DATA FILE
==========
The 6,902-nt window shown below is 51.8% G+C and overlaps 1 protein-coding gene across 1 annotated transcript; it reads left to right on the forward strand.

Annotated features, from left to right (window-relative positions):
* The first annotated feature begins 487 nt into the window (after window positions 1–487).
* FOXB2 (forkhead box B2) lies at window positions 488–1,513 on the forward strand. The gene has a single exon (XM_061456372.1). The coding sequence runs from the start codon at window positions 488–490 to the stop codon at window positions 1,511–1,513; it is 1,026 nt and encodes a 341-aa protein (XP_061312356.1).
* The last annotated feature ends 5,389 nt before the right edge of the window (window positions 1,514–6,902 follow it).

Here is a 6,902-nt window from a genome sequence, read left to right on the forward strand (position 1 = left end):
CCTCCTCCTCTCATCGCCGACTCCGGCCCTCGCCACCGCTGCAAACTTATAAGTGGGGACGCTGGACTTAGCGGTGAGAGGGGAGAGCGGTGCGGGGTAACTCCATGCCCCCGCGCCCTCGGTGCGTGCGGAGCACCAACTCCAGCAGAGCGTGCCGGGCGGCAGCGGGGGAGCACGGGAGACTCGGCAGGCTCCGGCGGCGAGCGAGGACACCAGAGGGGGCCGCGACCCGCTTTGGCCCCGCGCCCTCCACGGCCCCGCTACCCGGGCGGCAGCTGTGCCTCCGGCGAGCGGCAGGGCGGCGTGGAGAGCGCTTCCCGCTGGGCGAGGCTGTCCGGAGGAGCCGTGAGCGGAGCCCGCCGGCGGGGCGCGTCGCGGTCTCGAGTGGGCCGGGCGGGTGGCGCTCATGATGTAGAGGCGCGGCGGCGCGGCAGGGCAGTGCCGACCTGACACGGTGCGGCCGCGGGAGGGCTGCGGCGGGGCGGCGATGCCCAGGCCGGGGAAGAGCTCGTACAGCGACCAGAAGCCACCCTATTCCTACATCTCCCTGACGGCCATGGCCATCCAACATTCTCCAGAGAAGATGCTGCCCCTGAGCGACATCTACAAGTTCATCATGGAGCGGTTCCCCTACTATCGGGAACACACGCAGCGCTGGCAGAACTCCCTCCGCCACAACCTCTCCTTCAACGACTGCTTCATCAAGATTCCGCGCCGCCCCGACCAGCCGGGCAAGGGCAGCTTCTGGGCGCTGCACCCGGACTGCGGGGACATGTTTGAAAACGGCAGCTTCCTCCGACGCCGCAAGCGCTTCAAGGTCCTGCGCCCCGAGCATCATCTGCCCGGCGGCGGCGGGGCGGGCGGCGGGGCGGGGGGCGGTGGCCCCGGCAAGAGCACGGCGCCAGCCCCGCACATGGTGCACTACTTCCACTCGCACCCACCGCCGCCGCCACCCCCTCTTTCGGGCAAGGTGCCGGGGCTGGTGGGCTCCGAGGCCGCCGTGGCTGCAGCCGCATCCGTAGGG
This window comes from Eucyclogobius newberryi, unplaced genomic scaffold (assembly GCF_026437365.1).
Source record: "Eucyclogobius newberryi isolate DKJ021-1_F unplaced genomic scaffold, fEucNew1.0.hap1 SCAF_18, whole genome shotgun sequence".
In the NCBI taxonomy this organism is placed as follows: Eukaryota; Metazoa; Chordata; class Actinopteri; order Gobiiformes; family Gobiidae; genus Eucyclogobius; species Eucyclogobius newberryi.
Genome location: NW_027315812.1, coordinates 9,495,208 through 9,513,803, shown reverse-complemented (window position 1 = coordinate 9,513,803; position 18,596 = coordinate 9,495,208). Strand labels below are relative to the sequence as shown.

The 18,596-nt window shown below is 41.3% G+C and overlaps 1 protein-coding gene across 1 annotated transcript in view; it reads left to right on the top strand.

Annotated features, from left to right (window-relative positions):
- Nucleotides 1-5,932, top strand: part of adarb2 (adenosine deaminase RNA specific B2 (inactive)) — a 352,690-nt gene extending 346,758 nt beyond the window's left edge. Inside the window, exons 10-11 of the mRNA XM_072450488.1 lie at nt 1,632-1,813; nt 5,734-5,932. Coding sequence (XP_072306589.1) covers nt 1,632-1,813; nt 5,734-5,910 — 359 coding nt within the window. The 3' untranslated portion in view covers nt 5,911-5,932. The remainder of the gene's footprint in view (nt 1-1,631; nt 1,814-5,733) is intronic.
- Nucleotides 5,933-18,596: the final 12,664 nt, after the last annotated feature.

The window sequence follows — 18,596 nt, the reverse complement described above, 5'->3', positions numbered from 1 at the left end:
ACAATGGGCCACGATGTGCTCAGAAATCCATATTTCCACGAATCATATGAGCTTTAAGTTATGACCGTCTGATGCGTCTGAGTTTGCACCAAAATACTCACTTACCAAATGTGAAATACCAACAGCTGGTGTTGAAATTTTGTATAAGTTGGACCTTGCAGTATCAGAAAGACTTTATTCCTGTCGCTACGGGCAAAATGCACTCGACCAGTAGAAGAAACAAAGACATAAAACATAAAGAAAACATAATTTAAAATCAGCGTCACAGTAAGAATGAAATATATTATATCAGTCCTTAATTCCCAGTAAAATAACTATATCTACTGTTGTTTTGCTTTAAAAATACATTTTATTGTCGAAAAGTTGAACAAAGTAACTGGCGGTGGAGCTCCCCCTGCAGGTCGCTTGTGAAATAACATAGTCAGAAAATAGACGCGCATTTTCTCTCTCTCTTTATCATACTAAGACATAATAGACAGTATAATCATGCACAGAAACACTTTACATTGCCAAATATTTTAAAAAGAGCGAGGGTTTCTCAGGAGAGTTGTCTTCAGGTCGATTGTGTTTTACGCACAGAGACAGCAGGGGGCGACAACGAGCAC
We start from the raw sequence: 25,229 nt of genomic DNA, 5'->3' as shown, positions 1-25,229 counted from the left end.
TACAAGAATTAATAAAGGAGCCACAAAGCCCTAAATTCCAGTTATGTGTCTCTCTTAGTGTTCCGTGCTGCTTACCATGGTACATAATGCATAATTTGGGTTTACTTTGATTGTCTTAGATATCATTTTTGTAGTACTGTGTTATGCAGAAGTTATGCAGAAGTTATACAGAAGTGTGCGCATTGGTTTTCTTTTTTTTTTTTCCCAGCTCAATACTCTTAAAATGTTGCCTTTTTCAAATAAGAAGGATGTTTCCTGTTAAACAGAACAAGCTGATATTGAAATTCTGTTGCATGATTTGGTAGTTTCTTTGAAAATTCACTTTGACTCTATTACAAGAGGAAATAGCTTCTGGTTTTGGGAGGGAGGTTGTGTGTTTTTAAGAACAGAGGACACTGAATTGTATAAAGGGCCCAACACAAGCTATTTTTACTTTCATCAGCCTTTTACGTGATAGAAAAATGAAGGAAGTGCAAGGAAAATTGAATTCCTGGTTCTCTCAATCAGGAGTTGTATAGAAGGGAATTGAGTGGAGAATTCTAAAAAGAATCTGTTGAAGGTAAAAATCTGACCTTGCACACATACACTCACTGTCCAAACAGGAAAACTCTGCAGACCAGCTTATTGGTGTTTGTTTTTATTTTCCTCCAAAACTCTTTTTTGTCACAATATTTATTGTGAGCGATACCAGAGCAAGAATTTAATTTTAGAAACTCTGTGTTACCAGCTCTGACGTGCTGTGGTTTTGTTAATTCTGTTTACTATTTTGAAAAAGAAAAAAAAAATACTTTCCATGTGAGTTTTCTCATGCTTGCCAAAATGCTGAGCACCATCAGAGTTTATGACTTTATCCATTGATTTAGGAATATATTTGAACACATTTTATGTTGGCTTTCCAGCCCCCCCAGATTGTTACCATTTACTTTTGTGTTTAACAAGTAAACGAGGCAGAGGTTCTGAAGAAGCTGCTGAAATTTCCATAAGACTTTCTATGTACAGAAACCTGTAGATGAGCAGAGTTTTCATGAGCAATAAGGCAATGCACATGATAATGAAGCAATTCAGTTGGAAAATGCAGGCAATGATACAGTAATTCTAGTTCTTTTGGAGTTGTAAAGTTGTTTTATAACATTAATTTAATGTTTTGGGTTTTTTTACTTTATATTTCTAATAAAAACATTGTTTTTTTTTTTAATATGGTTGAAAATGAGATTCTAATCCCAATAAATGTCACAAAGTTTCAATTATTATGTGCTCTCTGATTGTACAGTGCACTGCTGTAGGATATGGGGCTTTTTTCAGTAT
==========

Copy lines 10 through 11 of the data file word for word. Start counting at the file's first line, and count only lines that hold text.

In the NCBI taxonomy this organism is placed as follows: Eukaryota; Metazoa; Chordata; class Actinopteri; order Gobiiformes; family Gobiidae; genus Eucyclogobius; species Eucyclogobius newberryi.
Genome location: NW_027315812.1, coordinates 9,495,208 through 9,513,803, shown reverse-complemented (window position 1 = coordinate 9,513,803; position 18,596 = coordinate 9,495,208). Strand labels below are relative to the sequence as shown.